1. Transition to history’s “descending branch”. European philosophers wrote a lot about this perspective in the 18th-19th centuries; yet they saw external reasons (like Earth aging or the Sun blowing out) and used to put this transition off many thousands, millions or hundreds of millions years in future. Now we see that the cause of history exhaustion can be exclusively humans’ own activity and that the timetable amounts to decades. As we trace onward various anthroposphere and biosphere degradation scenarios we find that the process can continue from several days to millennia; anyhow, the simple attractor is that Earth will become a “normal” cosmic body like the Moon or Mars free from res cogitans and living matter at all.
2. Evolution’s suspension guaranteed by a shift of core social activity to virtual reality – horizontal attractor. The “hang-up” may be long-term, but sooner or later, the escapist civilization will be absorbed by the growing universal entropy.
3. Transition from evolution’s planetary phase to the cosmic one. This doesn’t look idyllic either, since the cosmically relevant phase implies radical transformations in the mind’s conditions, qualities and substrates (like man-machine structures and so on) as a premise for subsequent development: progress has never been the way “from the worse to the better” but just an alternative to the system’s destruction.
Probably, the “Silence of Cosmos” simply means that not a
single planetary evolution has so far given birth to intelligence
commensurate to its cosmic destination.
Up to the end of the 20th century, most of respectable astrophysicists shared the belief that life, society, culture and mind were nothing but epiphenomena (side products) of material structures’ blind game, without any potential influence on cosmic developments and doomed to dissolve in the ruthless universal entropy. The Nobel Prize winner, Steven Weinberg , expressed this common belief by noting that only the awareness of the unavoidable end imparts a color of a “high tragedy” to the “farce” of human existence. Moreover, according to the extreme version, what we call evolution is in fact an irreversible entropy growth in the Universe and humankind with its crazy ambitions is the “cosmic trash”. Some Soviet astrophysicists or descendents from the USSR influenced by the “Russian Cosmic Philosophy” ventured to assume humans’ potential intervention in the cosmic-scale processes and strategic perspectives; yet this was rather an exotic position in the 20th century science.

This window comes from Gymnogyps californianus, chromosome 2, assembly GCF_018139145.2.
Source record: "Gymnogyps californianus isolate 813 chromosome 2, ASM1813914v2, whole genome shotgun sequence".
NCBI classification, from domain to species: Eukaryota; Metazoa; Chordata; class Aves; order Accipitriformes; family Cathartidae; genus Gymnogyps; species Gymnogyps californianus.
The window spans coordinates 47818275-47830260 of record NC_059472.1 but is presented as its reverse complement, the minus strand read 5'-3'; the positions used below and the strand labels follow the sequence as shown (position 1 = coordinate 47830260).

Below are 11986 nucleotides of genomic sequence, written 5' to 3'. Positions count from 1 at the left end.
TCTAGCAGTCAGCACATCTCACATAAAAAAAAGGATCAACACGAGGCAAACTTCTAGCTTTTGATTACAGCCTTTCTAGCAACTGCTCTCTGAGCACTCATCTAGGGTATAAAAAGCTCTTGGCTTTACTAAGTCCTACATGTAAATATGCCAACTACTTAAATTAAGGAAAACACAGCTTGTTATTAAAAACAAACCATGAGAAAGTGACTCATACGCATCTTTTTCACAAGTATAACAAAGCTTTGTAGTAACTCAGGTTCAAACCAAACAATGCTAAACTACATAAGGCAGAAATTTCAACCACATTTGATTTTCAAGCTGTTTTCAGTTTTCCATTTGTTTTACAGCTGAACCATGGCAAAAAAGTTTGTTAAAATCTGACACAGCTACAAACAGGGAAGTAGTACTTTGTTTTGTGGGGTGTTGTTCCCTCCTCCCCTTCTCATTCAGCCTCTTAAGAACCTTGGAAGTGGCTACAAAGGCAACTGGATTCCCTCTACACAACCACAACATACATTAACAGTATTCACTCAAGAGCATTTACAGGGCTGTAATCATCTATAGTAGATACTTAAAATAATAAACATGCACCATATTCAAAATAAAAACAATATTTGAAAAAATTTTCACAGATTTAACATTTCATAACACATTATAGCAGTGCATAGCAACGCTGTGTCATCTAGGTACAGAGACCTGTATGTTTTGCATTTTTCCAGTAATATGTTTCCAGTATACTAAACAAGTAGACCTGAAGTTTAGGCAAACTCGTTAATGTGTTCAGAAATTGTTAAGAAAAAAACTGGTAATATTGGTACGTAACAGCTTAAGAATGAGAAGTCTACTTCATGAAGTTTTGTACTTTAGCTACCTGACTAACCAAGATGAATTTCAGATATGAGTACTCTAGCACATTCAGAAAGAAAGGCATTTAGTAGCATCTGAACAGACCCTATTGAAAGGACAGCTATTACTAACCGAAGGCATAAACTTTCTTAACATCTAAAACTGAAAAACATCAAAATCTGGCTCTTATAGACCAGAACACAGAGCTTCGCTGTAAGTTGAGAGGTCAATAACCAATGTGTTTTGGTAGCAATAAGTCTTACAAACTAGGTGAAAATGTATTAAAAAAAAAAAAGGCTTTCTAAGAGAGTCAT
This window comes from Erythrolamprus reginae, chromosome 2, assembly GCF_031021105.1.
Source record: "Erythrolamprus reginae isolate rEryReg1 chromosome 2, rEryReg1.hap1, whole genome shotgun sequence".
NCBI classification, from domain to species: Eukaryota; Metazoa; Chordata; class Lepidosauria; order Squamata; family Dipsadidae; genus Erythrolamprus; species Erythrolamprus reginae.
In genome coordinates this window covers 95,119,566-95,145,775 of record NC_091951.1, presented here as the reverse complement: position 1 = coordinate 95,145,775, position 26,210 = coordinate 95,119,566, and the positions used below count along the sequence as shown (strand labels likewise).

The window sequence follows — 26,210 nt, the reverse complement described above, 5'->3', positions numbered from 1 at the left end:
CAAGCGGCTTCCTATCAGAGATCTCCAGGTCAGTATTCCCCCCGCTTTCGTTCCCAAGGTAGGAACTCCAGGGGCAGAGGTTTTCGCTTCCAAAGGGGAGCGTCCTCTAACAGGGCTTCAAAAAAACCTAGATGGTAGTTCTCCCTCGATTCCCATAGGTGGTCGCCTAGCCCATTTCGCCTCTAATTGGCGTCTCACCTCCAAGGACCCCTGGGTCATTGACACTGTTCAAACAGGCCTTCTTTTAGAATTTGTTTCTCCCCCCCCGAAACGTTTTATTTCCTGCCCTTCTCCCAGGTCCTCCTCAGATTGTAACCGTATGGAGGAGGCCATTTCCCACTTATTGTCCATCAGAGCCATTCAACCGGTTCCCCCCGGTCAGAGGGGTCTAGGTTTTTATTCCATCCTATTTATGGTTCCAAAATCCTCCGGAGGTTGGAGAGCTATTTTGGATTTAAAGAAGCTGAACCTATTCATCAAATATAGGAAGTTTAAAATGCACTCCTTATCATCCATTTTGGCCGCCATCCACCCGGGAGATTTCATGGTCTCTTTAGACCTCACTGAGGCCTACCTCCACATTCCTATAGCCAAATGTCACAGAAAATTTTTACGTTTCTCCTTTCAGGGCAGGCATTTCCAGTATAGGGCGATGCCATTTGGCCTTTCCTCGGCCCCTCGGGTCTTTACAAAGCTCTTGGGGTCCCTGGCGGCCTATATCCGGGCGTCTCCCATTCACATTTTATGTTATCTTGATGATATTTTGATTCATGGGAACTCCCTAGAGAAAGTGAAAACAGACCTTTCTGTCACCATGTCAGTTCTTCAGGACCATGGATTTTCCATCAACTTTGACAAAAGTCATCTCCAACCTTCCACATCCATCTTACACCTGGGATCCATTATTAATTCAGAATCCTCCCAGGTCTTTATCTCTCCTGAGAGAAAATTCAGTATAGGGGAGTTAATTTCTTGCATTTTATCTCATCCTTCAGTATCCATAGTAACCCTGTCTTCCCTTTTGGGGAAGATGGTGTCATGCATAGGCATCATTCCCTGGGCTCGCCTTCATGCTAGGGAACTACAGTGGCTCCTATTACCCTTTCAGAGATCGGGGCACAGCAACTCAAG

Following relevant papers from the late 1990s on, we can see that the conceptual mainstream has considerably changed. Abundant arguments for the assertion that consciousness is not a side product, but a “cosmologically fundamental fact” and it can conclusively influence subsequent evolution of the Metagalaxy, are widespread in recent astrophysical books and articles outside Russia (see [23-26] and others). The authors argue that no “physical laws” impose an absolute ban on creative engineering. Even before, studies in gestalt-psychology and heuristics had demonstrated that any boundaries were creatively surmountable by a change of the cognitive meta-system . Specifically, those parameters of the problem situation that are uncontrollable constants inside a certain model become manageable variables within a more complex meta-model; this implies that both the range and scale of purposeful control of mass-energy flows are potentially unlimited.
Yet, if this is so, cosmos should be full of powerful civilizations! With up-to-date high tech, astronomers discover on average weekly a couple of new planets outside Solar system and several ones rather similar to Earth by their parameters have been lately found. However, all efforts to register a slightest intelligent activity sign remain fruitless. Thus the so-called Fermi Paradox (“Where are they?”), which was worded by the Italian physicist in the early 1950s (see in ) sounds more and more actual.
We have created a Star Wars civilization, with Stone Age emotions,
medieval institutions, and godlike technology.